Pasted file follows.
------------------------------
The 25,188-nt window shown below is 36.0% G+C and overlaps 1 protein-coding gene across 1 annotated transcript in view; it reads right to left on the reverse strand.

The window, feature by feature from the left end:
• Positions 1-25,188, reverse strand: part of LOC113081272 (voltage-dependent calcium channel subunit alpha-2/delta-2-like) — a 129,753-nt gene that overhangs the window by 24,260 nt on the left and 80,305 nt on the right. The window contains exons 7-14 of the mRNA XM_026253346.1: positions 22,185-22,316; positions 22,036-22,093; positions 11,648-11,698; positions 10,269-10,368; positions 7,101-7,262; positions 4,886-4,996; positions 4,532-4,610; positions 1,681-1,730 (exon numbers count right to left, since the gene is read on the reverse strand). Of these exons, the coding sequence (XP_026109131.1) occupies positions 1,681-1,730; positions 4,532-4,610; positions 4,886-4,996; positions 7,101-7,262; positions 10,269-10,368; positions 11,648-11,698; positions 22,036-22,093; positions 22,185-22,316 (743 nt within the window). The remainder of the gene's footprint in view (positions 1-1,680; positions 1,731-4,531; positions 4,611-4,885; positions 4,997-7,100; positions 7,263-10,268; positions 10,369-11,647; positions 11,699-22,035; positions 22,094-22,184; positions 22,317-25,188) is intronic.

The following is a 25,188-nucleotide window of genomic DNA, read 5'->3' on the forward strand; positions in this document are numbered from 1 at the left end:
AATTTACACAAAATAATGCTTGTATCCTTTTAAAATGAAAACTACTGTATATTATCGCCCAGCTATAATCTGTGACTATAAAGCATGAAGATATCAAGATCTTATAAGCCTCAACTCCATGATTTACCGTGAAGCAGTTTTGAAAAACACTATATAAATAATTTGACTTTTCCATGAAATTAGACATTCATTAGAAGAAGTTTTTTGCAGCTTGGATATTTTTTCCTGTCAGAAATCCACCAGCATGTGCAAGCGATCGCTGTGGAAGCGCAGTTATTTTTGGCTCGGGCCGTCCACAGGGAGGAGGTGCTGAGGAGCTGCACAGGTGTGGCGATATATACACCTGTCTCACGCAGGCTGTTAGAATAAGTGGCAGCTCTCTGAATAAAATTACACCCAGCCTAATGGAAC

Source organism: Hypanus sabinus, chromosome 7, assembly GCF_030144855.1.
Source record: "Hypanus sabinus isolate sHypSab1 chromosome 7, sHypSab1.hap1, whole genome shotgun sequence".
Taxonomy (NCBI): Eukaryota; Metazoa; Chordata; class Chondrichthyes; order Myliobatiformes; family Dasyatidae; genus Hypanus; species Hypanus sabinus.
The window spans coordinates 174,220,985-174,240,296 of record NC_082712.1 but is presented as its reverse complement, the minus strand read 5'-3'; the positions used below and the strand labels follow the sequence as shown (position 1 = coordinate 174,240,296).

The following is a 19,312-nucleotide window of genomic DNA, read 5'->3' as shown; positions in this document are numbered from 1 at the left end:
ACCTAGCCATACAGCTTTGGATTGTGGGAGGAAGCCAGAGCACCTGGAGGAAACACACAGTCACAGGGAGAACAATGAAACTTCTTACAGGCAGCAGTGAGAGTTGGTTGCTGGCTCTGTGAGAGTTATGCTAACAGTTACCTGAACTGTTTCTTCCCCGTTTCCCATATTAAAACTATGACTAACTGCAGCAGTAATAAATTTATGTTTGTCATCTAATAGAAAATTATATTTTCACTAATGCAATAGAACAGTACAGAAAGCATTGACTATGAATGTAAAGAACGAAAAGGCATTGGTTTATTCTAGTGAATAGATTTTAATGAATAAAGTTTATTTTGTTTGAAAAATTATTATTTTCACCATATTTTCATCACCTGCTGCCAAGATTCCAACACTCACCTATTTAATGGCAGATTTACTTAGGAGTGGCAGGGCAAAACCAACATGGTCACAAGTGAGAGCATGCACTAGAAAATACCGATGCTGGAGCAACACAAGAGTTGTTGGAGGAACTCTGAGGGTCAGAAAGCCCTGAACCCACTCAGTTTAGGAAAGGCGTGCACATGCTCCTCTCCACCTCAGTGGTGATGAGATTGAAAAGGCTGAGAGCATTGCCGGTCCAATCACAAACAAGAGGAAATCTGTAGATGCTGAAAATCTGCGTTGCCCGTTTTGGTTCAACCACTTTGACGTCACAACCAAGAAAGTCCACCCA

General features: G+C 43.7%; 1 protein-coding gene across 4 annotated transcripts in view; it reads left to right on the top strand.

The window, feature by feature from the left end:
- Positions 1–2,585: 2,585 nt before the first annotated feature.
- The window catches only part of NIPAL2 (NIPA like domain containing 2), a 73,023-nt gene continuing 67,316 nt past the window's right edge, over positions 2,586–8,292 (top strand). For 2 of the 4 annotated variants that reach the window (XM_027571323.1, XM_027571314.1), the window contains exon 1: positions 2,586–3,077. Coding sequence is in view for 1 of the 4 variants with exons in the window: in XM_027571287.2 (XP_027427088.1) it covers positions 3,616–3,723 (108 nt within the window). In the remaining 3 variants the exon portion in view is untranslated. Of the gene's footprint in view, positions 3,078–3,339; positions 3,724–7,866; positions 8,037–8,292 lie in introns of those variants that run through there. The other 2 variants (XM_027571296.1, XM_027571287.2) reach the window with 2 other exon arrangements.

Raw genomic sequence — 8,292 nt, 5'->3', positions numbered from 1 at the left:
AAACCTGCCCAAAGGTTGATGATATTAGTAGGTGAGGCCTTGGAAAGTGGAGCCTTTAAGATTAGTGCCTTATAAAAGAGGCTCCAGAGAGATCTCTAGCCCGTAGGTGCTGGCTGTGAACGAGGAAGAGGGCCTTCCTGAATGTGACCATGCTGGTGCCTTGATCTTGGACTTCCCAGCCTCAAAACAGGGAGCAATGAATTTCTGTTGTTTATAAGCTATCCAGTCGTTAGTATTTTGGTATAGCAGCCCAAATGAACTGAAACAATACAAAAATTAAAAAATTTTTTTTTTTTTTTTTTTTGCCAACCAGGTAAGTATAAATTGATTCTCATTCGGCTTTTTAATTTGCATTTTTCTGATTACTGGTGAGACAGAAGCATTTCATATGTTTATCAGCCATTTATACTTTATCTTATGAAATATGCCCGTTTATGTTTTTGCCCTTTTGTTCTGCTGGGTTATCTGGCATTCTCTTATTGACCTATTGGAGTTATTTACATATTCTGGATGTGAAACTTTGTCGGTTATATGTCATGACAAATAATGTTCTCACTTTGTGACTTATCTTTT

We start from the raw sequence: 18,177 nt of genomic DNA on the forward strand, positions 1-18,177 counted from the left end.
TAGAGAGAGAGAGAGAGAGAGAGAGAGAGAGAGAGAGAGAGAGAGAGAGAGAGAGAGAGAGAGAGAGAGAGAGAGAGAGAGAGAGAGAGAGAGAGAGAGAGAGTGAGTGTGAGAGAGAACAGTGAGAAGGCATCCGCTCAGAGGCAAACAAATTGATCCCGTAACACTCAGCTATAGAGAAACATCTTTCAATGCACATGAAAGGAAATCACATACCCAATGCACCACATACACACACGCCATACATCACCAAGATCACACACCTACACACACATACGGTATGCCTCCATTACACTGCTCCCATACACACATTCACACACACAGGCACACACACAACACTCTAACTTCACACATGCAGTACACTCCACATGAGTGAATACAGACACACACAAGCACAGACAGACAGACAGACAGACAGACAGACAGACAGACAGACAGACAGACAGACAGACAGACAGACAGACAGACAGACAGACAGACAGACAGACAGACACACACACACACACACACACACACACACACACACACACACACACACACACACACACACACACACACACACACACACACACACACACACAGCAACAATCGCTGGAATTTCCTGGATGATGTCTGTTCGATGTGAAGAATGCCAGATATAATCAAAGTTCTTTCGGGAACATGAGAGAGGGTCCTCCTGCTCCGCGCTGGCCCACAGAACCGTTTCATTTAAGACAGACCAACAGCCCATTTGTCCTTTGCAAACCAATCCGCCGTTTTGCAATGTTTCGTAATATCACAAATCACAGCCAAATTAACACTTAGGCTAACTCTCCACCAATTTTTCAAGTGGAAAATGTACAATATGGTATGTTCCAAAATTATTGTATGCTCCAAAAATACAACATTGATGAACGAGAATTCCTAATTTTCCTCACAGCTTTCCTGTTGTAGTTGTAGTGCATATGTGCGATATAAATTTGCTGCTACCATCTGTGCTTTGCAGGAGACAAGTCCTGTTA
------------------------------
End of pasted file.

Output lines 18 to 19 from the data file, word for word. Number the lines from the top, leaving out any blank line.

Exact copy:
We start from the raw sequence: 18,177 nt of genomic DNA on the forward strand, positions 1-18,177 counted from the left end.
TAGAGAGAGAGAGAGAGAGAGAGAGAGAGAGAGAGAGAGAGAGAGAGAGAGAGAGAGAGAGAGAGAGAGAGAGAGAGAGAGAGAGAGAGAGAGAGAGAGAGAGTGAGTGTGAGAGAGAACAGTGAGAAGGCATCCGCTCAGAGGCAAACAAATTGATCCCGTAACACTCAGCTATAGAGAAACATCTTTCAATGCACATGAAAGGAAATCACATACCCAATGCACCACATACACACACGCCATACATCACCAAGATCACACACCTACACACACATACGGTATGCCTCCATTACACTGCTCCCATACACACATTCACACACACAGGCACACACACAACACTCTAACTTCACACATGCAGTACACTCCACATGAGTGAATACAGACACACACAAGCACAGACAGACAGACAGACAGACAGACAGACAGACAGACAGACAGACAGACAGACAGACAGACAGACAGACAGACAGACAGACAGACAGACAGACAGACACACACACACACACACACACACACACACACACACACACACACACACACACACACACACACACACACACACACACACACACACACACACAGCAACAATCGCTGGAATTTCCTGGATGATGTCTGTTCGATGTGAAGAATGCCAGATATAATCAAAGTTCTTTCGGGAACATGAGAGAGGGTCCTCCTGCTCCGCGCTGGCCCACAGAACCGTTTCATTTAAGACAGACCAACAGCCCATTTGTCCTTTGCAAACCAATCCGCCGTTTTGCAATGTTTCGTAATATCACAAATCACAGCCAAATTAACACTTAGGCTAACTCTCCACCAATTTTTCAAGTGGAAAATGTACAATATGGTATGTTCCAAAATTATTGTATGCTCCAAAAATACAACATTGATGAACGAGAATTCCTAATTTTCCTCACAGCTTTCCTGTTGTAGTTGTAGTGCATATGTGCGATATAAATTTGCTGCTACCATCTGTGCTTTGCAGGAGACAAGTCCTGTTA